Gas chromatography coupled to mass spectrometry (GC/MS) is a well-established and powerful method for the analysis of volatile and thermally stable analytes. Normally, the effluent from the GC is introduced into the vacuum system of mass spectrometer. The separated analytes are traditionally ionized in a vacuum system prior to detection by MS. Electron ionization (EI) is the most adopted ionization technique for GC/MS because of its capability to ionize a broad range of organic compounds and availability to search against an EI-MS spectral library. Typically, the molecule is extensively fragmented during ionization process. For many compounds, characteristic mass spectra are obtained. But in other cases, fragment ions are less specific, or fragmentation is too extensive, which reduces the sensitivity. Furthermore, the highly diagnostic molecular ion is often absent, which hinders the identification of co-eluting low abundance molecules.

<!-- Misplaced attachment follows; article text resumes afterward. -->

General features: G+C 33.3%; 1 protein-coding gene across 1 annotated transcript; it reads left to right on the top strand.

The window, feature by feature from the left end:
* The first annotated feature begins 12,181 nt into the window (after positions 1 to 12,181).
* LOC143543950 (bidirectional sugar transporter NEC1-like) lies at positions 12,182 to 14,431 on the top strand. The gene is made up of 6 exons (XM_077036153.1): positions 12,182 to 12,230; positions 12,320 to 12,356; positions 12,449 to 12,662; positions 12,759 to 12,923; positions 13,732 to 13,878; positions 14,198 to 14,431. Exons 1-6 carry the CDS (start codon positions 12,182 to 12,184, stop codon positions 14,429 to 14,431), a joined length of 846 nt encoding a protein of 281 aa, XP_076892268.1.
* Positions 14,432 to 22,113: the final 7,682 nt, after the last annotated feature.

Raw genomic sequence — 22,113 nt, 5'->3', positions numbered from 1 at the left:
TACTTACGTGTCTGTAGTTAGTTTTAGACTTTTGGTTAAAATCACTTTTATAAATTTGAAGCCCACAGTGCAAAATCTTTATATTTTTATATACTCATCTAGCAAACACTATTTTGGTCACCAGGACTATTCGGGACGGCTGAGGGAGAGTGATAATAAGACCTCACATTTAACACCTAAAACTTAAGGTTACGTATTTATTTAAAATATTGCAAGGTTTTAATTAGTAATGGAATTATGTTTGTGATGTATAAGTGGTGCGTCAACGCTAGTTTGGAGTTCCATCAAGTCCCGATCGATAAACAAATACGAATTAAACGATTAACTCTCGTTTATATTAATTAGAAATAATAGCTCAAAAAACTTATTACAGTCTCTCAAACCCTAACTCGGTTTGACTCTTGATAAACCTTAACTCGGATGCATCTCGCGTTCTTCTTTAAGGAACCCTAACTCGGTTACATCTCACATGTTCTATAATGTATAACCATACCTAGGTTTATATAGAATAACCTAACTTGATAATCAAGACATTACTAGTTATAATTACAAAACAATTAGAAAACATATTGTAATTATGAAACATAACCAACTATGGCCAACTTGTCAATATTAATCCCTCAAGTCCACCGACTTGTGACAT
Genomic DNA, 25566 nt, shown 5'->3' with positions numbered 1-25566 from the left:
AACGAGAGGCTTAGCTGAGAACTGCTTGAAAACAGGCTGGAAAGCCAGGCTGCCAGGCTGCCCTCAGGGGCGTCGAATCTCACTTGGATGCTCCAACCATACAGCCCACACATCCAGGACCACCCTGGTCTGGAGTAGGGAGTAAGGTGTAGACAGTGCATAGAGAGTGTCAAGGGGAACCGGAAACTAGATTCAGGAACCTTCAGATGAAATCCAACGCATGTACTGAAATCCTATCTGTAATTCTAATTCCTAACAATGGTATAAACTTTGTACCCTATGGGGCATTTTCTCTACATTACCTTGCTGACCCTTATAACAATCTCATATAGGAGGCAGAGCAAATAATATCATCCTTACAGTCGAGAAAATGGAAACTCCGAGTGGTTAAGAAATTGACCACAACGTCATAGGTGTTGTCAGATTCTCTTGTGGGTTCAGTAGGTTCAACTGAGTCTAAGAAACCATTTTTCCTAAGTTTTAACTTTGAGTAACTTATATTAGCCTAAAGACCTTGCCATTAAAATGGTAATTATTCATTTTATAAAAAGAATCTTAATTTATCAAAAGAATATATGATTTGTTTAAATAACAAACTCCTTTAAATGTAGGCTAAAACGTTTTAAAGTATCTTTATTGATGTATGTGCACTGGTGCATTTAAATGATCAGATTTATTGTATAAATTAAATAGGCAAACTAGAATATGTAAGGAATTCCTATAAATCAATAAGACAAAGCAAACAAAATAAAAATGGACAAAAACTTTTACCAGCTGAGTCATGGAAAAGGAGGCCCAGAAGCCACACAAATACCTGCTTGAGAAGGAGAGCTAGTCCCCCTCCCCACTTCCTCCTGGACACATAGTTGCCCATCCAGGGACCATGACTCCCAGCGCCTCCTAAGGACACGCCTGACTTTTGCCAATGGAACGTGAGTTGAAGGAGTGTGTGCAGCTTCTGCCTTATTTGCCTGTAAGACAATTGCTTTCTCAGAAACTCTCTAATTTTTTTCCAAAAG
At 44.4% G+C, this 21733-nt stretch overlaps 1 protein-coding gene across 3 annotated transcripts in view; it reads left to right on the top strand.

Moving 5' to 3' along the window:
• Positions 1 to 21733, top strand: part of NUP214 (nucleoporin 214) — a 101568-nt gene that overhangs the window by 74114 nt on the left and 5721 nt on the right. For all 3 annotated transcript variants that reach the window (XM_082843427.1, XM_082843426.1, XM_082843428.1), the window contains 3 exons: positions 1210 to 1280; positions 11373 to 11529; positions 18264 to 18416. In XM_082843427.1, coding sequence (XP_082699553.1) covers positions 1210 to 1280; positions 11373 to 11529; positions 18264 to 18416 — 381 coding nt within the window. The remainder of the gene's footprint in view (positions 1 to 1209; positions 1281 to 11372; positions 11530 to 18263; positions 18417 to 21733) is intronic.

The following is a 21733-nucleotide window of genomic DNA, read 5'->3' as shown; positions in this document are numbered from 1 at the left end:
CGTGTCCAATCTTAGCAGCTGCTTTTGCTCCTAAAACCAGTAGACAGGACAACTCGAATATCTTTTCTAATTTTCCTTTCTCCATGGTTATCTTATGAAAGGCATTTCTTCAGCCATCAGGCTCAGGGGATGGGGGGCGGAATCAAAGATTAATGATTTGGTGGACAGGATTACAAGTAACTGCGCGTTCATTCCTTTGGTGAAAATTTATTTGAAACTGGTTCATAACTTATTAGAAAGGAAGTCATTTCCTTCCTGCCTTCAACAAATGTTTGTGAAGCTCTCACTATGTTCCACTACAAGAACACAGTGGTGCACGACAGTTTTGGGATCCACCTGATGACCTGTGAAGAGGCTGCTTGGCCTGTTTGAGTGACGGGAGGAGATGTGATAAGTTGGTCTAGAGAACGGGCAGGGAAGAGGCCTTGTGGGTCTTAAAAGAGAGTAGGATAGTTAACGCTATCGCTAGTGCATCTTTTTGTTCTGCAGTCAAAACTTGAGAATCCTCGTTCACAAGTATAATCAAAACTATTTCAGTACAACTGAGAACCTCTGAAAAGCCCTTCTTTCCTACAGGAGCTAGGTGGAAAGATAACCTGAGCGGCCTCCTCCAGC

Chemical ionization (CI) is also commonly used in GC/MS, particularly in determination of molecular weights. CI has considerably less fragmentation but, unfortunately, with reduced sensitivity in comparison with EI. Therefore, other soft ionization techniques for GC are necessary. Although the coupling of GC/MS with "soft" atmospheric pressure ionization (API) has been reported in 1970s, the interest in coupling GC with more optimized atmospheric pressure ion sources was expanded in the last years. Ion sources, such as atmospheric pressure photo ionization (APPI), atmospheric pressure laser ionization (APLI), low temperature plasma (LTP) and atmospheric pressure chemical ionization (APCI), are interesting "soft" ion sources for GC and one of our research topics is the optimization of these kinds of ion sources.